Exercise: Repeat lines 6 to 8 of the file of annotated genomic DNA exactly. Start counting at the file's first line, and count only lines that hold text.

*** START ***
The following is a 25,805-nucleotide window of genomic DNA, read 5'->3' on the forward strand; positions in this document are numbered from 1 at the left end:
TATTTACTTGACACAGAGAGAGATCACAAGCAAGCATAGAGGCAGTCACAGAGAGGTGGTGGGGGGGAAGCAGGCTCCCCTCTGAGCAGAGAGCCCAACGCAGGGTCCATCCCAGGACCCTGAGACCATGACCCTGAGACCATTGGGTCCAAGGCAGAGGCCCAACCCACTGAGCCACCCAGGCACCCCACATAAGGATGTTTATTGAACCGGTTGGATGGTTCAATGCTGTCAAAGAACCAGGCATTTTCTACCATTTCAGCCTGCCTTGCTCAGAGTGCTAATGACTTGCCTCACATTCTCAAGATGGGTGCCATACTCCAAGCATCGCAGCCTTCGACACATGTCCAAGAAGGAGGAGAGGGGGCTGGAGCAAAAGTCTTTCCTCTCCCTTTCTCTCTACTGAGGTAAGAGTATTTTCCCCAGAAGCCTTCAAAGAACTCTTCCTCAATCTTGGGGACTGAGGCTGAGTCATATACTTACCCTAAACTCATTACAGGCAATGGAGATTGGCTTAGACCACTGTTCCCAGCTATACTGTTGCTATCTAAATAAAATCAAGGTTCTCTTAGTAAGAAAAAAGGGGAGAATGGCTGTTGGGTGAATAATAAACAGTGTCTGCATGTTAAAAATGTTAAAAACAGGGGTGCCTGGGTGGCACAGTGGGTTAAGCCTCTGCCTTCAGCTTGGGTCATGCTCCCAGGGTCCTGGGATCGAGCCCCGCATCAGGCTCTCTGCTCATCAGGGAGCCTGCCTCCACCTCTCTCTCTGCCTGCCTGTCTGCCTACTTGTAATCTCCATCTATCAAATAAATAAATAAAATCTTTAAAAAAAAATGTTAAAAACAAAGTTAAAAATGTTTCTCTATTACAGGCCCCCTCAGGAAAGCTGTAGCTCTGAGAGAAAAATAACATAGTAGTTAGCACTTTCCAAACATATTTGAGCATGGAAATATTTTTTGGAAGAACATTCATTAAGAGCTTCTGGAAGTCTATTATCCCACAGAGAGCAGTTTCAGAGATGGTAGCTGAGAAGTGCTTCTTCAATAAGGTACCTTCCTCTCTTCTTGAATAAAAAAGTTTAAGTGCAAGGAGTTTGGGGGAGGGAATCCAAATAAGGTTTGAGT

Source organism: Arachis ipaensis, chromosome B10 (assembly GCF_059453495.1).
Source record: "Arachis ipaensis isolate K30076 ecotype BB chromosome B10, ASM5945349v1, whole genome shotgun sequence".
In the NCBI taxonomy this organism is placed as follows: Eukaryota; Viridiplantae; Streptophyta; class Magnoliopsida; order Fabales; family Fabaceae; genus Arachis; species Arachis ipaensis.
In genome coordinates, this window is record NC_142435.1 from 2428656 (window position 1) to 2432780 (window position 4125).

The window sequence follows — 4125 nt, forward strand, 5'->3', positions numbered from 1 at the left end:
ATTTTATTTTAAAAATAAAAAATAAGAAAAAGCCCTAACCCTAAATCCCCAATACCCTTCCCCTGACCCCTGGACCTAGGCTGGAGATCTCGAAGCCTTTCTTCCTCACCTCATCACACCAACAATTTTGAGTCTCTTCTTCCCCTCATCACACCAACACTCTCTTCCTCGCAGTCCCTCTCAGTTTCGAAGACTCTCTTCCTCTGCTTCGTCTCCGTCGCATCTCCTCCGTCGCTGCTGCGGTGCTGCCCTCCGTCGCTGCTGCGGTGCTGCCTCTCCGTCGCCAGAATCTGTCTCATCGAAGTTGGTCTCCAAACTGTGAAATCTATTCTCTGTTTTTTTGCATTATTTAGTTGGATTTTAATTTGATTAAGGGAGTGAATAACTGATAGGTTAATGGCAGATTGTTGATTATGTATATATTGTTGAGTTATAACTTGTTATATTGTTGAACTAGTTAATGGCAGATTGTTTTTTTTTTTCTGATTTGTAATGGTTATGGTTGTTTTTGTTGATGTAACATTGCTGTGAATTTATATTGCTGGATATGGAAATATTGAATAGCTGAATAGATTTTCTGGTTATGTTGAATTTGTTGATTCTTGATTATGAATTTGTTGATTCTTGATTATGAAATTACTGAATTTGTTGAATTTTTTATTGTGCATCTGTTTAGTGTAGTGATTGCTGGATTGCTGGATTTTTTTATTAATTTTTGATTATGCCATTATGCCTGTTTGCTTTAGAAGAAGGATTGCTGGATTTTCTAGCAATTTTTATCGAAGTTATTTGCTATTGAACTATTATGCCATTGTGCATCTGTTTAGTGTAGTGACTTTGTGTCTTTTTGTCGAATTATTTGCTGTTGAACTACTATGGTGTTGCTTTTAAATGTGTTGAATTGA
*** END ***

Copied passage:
In genome coordinates, this window is record NC_142435.1 from 2428656 (window position 1) to 2432780 (window position 4125).

The window sequence follows — 4125 nt, forward strand, 5'->3', positions numbered from 1 at the left end:
ATTTTATTTTAAAAATAAAAAATAAGAAAAAGCCCTAACCCTAAATCCCCAATACCCTTCCCCTGACCCCTGGACCTAGGCTGGAGATCTCGAAGCCTTTCTTCCTCACCTCATCACACCAACAATTTTGAGTCTCTTCTTCCCCTCATCACACCAACACTCTCTTCCTCGCAGTCCCTCTCAGTTTCGAAGACTCTCTTCCTCTGCTTCGTCTCCGTCGCATCTCCTCCGTCGCTGCTGCGGTGCTGCCCTCCGTCGCTGCTGCGGTGCTGCCTCTCCGTCGCCAGAATCTGTCTCATCGAAGTTGGTCTCCAAACTGTGAAATCTATTCTCTGTTTTTTTGCATTATTTAGTTGGATTTTAATTTGATTAAGGGAGTGAATAACTGATAGGTTAATGGCAGATTGTTGATTATGTATATATTGTTGAGTTATAACTTGTTATATTGTTGAACTAGTTAATGGCAGATTGTTTTTTTTTTTCTGATTTGTAATGGTTATGGTTGTTTTTGTTGATGTAACATTGCTGTGAATTTATATTGCTGGATATGGAAATATTGAATAGCTGAATAGATTTTCTGGTTATGTTGAATTTGTTGATTCTTGATTATGAATTTGTTGATTCTTGATTATGAAATTACTGAATTTGTTGAATTTTTTATTGTGCATCTGTTTAGTGTAGTGATTGCTGGATTGCTGGATTTTTTTATTAATTTTTGATTATGCCATTATGCCTGTTTGCTTTAGAAGAAGGATTGCTGGATTTTCTAGCAATTTTTATCGAAGTTATTTGCTATTGAACTATTATGCCATTGTGCATCTGTTTAGTGTAGTGACTTTGTGTCTTTTTGTCGAATTATTTGCTGTTGAACTACTATGGTGTTGCTTTTAAATGTGTTGAATTGA